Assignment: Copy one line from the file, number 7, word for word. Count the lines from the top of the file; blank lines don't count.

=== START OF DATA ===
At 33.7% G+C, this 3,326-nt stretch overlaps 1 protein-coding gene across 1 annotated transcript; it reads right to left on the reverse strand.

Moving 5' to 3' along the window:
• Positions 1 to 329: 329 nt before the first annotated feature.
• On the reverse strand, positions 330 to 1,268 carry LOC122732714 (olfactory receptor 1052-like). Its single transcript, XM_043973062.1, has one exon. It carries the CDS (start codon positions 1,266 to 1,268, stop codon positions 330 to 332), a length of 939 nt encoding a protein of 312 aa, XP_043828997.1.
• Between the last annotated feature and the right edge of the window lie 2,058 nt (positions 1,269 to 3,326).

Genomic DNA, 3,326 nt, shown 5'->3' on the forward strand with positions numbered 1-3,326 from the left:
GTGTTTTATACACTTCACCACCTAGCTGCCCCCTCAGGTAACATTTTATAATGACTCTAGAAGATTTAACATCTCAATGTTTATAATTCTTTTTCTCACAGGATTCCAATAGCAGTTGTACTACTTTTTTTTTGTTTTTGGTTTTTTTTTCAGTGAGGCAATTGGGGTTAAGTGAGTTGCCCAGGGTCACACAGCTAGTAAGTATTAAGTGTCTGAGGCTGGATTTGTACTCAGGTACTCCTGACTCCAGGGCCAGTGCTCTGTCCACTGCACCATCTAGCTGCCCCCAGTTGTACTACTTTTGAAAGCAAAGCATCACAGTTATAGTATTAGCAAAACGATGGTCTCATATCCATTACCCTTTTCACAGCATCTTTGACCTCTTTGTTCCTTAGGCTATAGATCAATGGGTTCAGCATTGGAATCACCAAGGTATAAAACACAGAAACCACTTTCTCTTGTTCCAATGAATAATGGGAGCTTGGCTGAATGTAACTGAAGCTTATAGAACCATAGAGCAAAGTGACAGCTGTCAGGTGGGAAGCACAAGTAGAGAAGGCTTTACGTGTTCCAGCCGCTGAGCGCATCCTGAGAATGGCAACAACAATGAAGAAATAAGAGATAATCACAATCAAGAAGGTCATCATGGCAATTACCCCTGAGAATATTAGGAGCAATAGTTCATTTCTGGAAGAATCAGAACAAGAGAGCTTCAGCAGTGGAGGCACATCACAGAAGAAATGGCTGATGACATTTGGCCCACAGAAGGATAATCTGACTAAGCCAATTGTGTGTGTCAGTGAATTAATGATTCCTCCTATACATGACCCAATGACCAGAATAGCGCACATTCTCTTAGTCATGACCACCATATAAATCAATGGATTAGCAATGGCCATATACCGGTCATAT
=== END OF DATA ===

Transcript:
GTGTTTTATACACTTCACCACCTAGCTGCCCCCTCAGGTAACATTTTATAATGACTCTAGAAGATTTAACATCTCAATGTTTATAATTCTTTTTCTCACAGGATTCCAATAGCAGTTGTACTACTTTTTTTTTGTTTTTGGTTTTTTTTTCAGTGAGGCAATTGGGGTTAAGTGAGTTGCCCAGGGTCACACAGCTAGTAAGTATTAAGTGTCTGAGGCTGGATTTGTACTCAGGTACTCCTGACTCCAGGGCCAGTGCTCTGTCCACTGCACCATCTAGCTGCCCCCAGTTGTACTACTTTTGAAAGCAAAGCATCACAGTTATAGTATTAGCAAAACGATGGTCTCATATCCATTACCCTTTTCACAGCATCTTTGACCTCTTTGTTCCTTAGGCTATAGATCAATGGGTTCAGCATTGGAATCACCAAGGTATAAAACACAGAAACCACTTTCTCTTGTTCCAATGAATAATGGGAGCTTGGCTGAATGTAACTGAAGCTTATAGAACCATAGAGCAAAGTGACAGCTGTCAGGTGGGAAGCACAAGTAGAGAAGGCTTTACGTGTTCCAGCCGCTGAGCGCATCCTGAGAATGGCAACAACAATGAAGAAATAAGAGATAATCACAATCAAGAAGGTCATCATGGCAATTACCCCTGAGAATATTAGGAGCAATAGTTCATTTCTGGAAGAATCAGAACAAGAGAGCTTCAGCAGTGGAGGCACATCACAGAAGAAATGGCTGATGACATTTGGCCCACAGAAGGATAATCTGACTAAGCCAATTGTGTGTGTCAGTGAATTAATGATTCCTCCTATACATGACCCAATGACCAGAATAGCGCACATTCTCTTAGTCATGACCACCATATAAATCAATGGATTAGCAATGGCCATATACCGGTCATAT